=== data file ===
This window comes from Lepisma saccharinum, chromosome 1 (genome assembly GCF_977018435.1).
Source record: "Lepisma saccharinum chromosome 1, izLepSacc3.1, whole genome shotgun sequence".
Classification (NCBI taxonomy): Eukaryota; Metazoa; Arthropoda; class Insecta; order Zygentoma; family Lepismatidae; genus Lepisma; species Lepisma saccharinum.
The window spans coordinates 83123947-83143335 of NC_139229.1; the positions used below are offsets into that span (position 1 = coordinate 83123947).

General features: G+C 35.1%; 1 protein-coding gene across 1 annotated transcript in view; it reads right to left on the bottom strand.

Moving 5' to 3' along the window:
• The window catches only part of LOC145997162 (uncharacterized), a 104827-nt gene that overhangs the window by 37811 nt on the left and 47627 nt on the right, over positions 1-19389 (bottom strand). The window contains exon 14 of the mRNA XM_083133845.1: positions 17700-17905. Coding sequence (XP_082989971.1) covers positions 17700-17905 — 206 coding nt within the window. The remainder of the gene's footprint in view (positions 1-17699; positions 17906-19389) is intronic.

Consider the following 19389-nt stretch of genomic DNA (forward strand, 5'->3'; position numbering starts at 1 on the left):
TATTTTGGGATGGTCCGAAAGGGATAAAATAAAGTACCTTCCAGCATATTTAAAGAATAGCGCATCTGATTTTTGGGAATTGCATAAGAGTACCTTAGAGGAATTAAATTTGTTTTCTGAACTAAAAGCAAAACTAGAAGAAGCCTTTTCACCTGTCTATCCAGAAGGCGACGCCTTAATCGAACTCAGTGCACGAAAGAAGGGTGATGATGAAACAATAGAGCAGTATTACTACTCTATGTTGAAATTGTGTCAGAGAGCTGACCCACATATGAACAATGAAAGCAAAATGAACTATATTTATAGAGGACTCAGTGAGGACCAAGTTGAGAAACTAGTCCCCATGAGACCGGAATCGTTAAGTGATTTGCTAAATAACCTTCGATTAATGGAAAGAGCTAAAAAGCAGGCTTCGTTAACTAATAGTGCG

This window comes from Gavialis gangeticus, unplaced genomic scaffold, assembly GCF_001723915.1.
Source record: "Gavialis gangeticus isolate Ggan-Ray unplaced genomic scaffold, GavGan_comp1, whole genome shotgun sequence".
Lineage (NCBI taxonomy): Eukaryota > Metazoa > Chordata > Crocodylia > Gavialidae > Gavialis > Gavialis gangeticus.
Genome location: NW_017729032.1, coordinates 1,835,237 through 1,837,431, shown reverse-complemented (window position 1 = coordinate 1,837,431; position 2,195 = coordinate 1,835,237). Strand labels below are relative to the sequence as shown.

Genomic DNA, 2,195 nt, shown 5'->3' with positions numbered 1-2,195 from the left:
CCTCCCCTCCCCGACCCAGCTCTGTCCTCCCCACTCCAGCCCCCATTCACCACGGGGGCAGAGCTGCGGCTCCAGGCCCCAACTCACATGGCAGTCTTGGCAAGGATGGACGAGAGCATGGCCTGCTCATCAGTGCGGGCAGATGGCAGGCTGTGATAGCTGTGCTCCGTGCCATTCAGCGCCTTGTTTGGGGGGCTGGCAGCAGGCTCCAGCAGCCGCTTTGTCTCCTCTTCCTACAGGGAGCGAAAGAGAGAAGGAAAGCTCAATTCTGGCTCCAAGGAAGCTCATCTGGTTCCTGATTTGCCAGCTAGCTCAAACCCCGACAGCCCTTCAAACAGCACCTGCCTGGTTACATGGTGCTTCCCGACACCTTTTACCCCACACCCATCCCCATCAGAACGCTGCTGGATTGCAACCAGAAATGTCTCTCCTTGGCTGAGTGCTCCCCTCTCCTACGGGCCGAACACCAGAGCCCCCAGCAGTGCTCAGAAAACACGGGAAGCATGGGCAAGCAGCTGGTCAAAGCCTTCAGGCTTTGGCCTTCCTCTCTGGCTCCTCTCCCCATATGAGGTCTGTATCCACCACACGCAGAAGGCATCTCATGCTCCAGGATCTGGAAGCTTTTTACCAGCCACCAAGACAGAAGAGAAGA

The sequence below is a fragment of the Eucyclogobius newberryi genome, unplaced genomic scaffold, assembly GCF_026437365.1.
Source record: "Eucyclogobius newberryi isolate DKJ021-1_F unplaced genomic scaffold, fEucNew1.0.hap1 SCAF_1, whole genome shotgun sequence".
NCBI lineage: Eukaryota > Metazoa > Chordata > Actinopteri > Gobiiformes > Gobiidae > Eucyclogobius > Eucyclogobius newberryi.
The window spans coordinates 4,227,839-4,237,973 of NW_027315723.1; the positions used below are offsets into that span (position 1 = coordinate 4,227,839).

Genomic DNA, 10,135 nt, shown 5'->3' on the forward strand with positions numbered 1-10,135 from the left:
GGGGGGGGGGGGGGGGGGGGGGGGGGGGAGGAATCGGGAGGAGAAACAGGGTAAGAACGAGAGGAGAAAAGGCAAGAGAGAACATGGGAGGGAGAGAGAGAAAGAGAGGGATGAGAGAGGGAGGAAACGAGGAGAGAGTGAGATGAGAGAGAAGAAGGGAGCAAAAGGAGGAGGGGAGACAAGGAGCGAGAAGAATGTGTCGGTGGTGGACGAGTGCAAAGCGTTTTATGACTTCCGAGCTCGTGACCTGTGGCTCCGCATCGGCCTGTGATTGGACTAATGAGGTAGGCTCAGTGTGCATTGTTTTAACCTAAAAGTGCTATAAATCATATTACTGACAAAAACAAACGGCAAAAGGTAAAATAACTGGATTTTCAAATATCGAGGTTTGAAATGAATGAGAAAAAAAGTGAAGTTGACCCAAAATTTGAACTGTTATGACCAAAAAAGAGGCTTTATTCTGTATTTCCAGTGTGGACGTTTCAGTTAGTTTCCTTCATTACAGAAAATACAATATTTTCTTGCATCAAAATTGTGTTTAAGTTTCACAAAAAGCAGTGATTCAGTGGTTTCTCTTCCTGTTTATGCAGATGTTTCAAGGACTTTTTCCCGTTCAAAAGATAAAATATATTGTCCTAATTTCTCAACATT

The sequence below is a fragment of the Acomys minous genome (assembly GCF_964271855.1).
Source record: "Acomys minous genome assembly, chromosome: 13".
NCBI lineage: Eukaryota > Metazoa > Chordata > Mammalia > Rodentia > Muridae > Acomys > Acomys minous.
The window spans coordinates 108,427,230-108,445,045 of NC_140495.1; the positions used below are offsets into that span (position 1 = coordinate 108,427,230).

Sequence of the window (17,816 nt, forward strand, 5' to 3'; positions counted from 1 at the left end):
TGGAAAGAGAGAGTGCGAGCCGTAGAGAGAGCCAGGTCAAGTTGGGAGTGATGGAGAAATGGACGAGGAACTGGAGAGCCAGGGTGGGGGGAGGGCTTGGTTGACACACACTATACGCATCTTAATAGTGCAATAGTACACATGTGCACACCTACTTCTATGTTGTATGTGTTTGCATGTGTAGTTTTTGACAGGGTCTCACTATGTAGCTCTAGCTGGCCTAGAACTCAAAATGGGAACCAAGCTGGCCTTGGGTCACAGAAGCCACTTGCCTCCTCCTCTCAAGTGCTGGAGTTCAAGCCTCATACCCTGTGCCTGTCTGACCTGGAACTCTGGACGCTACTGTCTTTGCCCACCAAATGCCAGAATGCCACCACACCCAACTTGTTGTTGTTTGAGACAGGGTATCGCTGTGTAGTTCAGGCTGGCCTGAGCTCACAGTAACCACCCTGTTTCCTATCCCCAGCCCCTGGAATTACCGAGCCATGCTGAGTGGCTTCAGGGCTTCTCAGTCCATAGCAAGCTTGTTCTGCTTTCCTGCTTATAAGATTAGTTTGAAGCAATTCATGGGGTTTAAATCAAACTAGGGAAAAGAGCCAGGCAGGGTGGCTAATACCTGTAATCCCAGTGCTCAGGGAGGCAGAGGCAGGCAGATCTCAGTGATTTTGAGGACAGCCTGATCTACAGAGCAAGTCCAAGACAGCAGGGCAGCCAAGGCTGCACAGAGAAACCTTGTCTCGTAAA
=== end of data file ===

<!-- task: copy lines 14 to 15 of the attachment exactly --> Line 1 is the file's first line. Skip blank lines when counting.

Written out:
Genomic DNA, 2,195 nt, shown 5'->3' with positions numbered 1-2,195 from the left:
CCTCCCCTCCCCGACCCAGCTCTGTCCTCCCCACTCCAGCCCCCATTCACCACGGGGGCAGAGCTGCGGCTCCAGGCCCCAACTCACATGGCAGTCTTGGCAAGGATGGACGAGAGCATGGCCTGCTCATCAGTGCGGGCAGATGGCAGGCTGTGATAGCTGTGCTCCGTGCCATTCAGCGCCTTGTTTGGGGGGCTGGCAGCAGGCTCCAGCAGCCGCTTTGTCTCCTCTTCCTACAGGGAGCGAAAGAGAGAAGGAAAGCTCAATTCTGGCTCCAAGGAAGCTCATCTGGTTCCTGATTTGCCAGCTAGCTCAAACCCCGACAGCCCTTCAAACAGCACCTGCCTGGTTACATGGTGCTTCCCGACACCTTTTACCCCACACCCATCCCCATCAGAACGCTGCTGGATTGCAACCAGAAATGTCTCTCCTTGGCTGAGTGCTCCCCTCTCCTACGGGCCGAACACCAGAGCCCCCAGCAGTGCTCAGAAAACACGGGAAGCATGGGCAAGCAGCTGGTCAAAGCCTTCAGGCTTTGGCCTTCCTCTCTGGCTCCTCTCCCCATATGAGGTCTGTATCCACCACACGCAGAAGGCATCTCATGCTCCAGGATCTGGAAGCTTTTTACCAGCCACCAAGACAGAAGAGAAGA